Under different circumstances, Tracy could have found herself living in the community assisted by technology and other people to lead a happy and fulfilling life, just as has been the case for Mike Rosner, Brian Stewart, Cateland Penner, David Martin, and Clare and Allan Simpson. And for that matter, Ruth Enns, herself. In her dedication, Enns acknowledges the positive role that her own parents played in her life stating, "My parents have my admiration and respect for their faith, imagination and perseverance in caring for both me and my late sister, Leona, in the best and worst of times."

Ruth Enns grew up in a farming village in Manitoba. As the middle child of a farm couple who raised primarily grain, Enns is no stranger to the rural prairie life of her subject Tracy Latimer. Rural Manitoba continues to be where Enns calls home. Prior to becoming a freelance writer, Enns was a teacher in the Manitoba school system. Enns was involved briefly with the Manitoba League of Persons with Disabilities in its early years.

Cover art for the book was produced by Manitoban Alexandra Michaels, who has Cerebral Palsy which limits her motor functions. Michaels creates her graphic art using a 1969 electric typewriter with a black and red reel-to-reel ribbon. Using this unique medium she poignantly comments on the world from her vantage point.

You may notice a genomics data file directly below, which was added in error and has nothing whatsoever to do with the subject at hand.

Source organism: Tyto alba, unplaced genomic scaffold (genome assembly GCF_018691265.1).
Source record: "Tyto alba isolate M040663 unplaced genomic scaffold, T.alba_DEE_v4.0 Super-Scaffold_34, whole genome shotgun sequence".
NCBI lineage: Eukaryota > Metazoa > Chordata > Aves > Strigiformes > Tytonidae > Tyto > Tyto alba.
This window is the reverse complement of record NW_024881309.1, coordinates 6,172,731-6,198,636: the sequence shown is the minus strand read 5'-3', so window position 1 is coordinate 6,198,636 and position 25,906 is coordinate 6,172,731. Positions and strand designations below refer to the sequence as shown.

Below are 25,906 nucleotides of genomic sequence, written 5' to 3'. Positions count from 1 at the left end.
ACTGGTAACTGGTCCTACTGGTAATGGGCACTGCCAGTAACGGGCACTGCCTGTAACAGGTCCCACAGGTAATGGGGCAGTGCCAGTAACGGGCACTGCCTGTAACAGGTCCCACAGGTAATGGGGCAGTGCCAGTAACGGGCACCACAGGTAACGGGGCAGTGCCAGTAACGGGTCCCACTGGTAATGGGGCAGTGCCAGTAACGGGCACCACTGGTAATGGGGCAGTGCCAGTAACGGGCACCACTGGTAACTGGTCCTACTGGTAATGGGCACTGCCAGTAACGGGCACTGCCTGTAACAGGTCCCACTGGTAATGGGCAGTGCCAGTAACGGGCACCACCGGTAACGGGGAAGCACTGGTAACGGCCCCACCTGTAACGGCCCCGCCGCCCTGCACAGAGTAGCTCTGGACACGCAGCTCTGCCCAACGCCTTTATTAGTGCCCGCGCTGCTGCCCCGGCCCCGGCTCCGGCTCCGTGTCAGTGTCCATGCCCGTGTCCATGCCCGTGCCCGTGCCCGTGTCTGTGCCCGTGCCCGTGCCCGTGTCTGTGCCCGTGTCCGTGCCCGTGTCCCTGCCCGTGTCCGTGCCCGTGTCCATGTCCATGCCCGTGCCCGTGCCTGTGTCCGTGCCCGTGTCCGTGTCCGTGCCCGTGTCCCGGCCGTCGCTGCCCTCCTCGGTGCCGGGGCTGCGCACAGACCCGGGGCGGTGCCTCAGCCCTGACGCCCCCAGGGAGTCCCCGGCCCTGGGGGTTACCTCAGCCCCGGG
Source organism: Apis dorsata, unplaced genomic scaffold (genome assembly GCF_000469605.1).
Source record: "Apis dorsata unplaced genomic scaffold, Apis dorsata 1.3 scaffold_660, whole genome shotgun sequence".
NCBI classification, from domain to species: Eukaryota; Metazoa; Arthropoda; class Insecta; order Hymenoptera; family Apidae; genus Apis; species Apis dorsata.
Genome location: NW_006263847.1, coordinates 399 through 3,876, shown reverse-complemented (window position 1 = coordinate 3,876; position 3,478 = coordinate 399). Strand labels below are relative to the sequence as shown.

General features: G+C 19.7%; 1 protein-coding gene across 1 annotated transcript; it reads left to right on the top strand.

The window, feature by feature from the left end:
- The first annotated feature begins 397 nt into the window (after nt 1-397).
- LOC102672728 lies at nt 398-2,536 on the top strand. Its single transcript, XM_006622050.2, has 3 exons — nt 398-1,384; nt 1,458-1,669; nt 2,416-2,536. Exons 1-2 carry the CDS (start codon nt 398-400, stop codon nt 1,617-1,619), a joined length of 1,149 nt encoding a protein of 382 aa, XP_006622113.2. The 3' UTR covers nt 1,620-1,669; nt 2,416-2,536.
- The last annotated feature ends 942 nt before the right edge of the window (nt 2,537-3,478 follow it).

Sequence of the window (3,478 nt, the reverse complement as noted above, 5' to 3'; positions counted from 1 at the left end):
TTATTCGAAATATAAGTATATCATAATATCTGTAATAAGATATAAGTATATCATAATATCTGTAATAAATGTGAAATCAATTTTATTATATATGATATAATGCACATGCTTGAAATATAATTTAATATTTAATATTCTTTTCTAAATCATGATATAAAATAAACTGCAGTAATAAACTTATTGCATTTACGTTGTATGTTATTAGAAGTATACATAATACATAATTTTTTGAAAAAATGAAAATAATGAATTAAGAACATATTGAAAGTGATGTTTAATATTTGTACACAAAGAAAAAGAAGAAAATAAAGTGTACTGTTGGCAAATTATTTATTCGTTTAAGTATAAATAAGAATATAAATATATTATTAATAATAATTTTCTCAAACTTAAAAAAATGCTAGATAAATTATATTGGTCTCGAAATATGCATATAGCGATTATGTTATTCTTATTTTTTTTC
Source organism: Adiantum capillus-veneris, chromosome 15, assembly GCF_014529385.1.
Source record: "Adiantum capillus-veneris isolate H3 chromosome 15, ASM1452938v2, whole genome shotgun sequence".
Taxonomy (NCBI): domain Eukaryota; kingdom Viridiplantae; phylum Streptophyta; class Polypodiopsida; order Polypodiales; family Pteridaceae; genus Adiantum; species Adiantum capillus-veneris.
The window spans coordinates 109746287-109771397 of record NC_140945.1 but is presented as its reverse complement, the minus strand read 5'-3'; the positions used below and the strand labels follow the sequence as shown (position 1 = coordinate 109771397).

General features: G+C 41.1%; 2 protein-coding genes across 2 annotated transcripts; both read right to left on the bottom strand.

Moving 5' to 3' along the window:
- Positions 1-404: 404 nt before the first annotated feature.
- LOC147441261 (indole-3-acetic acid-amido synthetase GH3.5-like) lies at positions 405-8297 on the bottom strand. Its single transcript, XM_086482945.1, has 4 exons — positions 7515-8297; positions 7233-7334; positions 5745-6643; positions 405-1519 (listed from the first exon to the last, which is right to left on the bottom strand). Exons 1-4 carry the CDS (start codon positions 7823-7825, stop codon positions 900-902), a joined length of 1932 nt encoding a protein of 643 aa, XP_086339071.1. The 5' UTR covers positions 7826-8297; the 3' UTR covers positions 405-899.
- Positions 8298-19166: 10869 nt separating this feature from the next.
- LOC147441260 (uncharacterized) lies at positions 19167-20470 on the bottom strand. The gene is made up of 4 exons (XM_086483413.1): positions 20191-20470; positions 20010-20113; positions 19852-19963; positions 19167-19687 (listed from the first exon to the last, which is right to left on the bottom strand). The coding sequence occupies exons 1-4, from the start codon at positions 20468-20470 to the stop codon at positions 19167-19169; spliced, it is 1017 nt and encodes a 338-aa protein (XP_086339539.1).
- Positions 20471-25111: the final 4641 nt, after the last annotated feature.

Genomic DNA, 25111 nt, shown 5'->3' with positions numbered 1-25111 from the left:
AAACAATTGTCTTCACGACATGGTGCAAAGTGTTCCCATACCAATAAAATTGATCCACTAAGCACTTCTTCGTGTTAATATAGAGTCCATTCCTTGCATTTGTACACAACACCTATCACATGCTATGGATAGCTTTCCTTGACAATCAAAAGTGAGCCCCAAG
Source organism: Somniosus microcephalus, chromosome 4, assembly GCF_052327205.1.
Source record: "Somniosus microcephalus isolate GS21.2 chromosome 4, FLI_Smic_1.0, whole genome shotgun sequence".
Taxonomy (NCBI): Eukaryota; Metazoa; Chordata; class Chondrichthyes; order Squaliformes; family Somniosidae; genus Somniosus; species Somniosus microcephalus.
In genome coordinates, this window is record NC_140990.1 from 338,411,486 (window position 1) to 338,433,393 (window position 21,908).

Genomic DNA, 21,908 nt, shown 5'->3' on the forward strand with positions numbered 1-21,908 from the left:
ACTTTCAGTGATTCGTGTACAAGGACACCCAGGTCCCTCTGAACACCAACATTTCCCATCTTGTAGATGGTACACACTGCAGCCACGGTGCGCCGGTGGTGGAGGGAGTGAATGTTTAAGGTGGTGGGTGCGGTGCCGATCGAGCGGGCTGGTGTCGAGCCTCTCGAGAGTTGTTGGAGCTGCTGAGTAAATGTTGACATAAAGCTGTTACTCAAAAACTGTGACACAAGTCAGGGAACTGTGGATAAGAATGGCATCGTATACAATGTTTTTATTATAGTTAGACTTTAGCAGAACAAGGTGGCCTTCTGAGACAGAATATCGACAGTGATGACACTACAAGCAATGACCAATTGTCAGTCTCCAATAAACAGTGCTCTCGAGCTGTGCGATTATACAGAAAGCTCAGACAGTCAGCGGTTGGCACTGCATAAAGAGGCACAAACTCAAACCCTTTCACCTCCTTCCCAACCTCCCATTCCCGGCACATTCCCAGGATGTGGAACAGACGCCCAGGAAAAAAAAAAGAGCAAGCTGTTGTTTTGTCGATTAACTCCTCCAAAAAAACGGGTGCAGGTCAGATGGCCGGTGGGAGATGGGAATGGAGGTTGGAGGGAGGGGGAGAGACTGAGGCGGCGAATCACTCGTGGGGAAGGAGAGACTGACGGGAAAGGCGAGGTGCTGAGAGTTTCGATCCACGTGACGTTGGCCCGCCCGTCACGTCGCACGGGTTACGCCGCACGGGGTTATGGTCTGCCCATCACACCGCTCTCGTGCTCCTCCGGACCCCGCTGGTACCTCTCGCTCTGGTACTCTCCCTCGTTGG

A Voice Unheard: The Latimer Case and People with Disabilities ($17.95) is published by Fernwood Press. Fernwood Publishing, established in 1991, aims to publish critical works which break new ground and challenge existing norms. In addition to the standard print edition of the book, consumers can also take advantage of the alternate media versions of the book which are also available from Fernwood Press: an electronic format of the book in HTML and a large print photocopy version. Fernwood Press can be contacted at: Box 9409, Stn. A., Halifax NS, B3K 5S3. Tel: (902) 422-3302, Fax: (902) 422-3179, email: customerservice@broadviewpress.com , and on the World Wide Web at http://www.fernwoodbooks.ca/.

Latimer Case at Supreme Court, Again...

The Latimer case is once again before the Supreme Court. This will be Robert Latimer's second appeal to the Supreme Court. There have also been two unsuccessful appeals heard in the Saskatchewan Court of Appeal.

CCD, along with the Saskatchwan Voice of People with Disabilities, the DisAbled Women's Network Canada, People First, Canadian Association for Community Living, and People in Equal Participation have applied for intervenor status in this case. Bob Richards serves as legal counsel for the joint intervention.

Because a constitutional question is being considered by the Supreme Court, governments can seek intervenor status and it is granted to them automatically.